Reddit, the social news website, has announced it has added a new site rule, which represents a change in what’s allowed to be posted. From today, the site will no longer allow “suggestive or sexual content featuring minors.”
From a site that has seen an astonishing 28 million unique visitors and 1.8 billion page views in a 30-day period, making it just about as mainstream as it’s possible to get on the Internet, many will question why such a rule either hasn’t been enforced up until now, or why it’s really needed in the first place. After all, who needs clarification on whether it’s OK to post illegal content?
As a result of the new policy, Reddit has also closed down sections that focused on the “sexualization of children”, to use Reddit’s own phrasing; a cull that saw more than 20 subreddits disappear.
This comes several months after Anderson Cooper mounted an attack on the r/jailbait subreddit after illegal content was shared, resulting in its closure.
While Cooper’s words gained the most public attention, they were in part driven by a campaign to force Reddit to clean up its act by SomethingAwful.com, which is also believed to be instrumental in today’s change of Reddit policy too.
Despite all the negative attention, Reddit insists it followed all the legal guidelines and reporting procedures, and that the change in policy comes “because interpreting the vague and debated legal guidelines on a case by case basis has become a massive distraction and risks Reddit being pulled in to legal quagmire.”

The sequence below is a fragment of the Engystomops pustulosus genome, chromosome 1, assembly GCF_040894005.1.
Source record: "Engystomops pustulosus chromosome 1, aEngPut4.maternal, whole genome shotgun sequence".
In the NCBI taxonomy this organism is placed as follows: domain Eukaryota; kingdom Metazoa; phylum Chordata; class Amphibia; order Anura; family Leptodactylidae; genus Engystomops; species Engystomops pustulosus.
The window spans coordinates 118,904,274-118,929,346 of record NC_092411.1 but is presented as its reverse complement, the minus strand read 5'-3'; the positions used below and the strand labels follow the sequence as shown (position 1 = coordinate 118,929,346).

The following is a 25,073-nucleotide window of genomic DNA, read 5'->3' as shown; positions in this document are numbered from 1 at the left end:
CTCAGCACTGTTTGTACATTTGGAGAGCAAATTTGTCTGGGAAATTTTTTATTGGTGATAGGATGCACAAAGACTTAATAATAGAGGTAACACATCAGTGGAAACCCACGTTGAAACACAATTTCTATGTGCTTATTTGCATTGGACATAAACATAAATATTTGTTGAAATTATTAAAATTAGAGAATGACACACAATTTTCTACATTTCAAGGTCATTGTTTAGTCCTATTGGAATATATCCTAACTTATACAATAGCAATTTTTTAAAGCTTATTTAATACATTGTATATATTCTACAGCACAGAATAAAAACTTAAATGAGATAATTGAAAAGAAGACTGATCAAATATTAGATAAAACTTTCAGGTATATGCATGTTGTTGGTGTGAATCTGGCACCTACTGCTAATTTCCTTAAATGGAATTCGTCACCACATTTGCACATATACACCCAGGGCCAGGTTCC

A heated debate on whether the subreddits even included illegal material has sprung up on Hacker News, where some claim the move is censorship, while others say as the government isn’t involved, it’s no such thing.
The official post continues, saying “We understand that this might make some of you worried about the slippery slope from banning one specific type of content to banning other types of content,” and that it “will tirelessly defend the right to freely share information on Reddit in any way we can.”
There are concerns amongst the Reddit community that the site will bow to pressure to close other subreddits deemed to be offensive. If, as some also believe, SomethingAwful.com is enjoying a degree of control over Reddit’s content, then other objectionable — but crucially not illegal — subreddits will be targeted next.
While nobody will miss the topics closed today, could the price of mainstream success for Reddit be the closure of other, less salacious but equally illegal, sections such as r/trees in the near future? If so, will it be the right thing to do anyway?
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